Les plus puissantes machines IRM du monde repoussent les limites de l’imagerie humaine (en anglais)
Magnetic Resonance Imaging (MRI) requires the use of magnetic field strengths in excess of 1 Tesla (T). This can only be achieved practically through the use of superconducting magnets. In most of MRI magnets, the superconducting coil is enclosed in a helium tank containing liquid helium at less than 4K (-269°C).1
Today, hospitals routinely use machines with field strengths of 1.5?T or 3?T. But ultra-high-field scanners are on the rise. There are already dozens of 7-T machines in research labs around the world and in December 2017, US scientists at the Center for Magnetic Resonance Research, University of Minnesota became the first in the world to perform magnetic resonance imaging of the human body at 10.5 T. 2 The CMRR team spent years preparing the 110-ton magnet for operation, including cooling the conductors below liquid helium temperature, configuring its complex electronics, and conducting animal studies to ensure safety for human use.3
In addition to the University of Minnesota’s machine, researchers are readying two 11.7-T devices for their first tests on people: a gargantuan one for whole-body scanning at the NeuroSpin Centre at CEA Saclay outside Paris, and a smaller one for head scans at the US National Institutes of Health (NIH) in Bethesda, Maryland. Germany, China and South Korea are considering building 14-T human scanners.2
The development of the high magnetic field imager for the Neurospin platform is part of the ISEULT Franco-German project. The coil consists of 182 kilometers of niobium-titanium superconducting wire wound in double pancake coils and carrying a current of 1483 A. The 132-ton magnet is maintained at a very low temperature of 1.8 K by means of 5000 liters of superfluid helium isolated from the exterior by series of insulating enclosures. The use of this magnet in molecular imaging, together with new pharmaceutical contrast agents, is expected to enable a deeper understanding of the brain by improving the images by a factor of ten. 4,5 The first images obtained at 11.7 T are expected to be produced during the course of 2022.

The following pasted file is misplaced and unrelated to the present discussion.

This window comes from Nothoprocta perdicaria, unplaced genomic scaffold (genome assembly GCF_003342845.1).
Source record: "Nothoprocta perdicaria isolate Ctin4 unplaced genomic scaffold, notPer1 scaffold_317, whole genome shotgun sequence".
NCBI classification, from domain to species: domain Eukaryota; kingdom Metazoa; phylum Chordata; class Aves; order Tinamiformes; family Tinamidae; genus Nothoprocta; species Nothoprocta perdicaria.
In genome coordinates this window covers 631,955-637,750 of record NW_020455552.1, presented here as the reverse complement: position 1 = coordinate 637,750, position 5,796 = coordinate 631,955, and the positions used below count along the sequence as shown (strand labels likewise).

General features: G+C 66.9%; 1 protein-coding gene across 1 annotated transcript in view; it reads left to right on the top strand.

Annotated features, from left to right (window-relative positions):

The appeal of ultra-high-field scanners is clear. The stronger the magnetic field, the greater the signal-to-noise ratio, which means the body can be imaged either at greater resolution, or at the same resolution, but faster. At 3?T, MRI machines can resolve details of the brain as small as 1?millimetre. That resolution can be as fine as 0.5?millimetres in a 7-T machine — enough to discern the functional units inside the human cortex and perhaps see for the first time how information flows between collections of neurons in a live human brain. Scanners with even higher field strengths are expected to have resolving power of at least twice that of the 7-T devices.2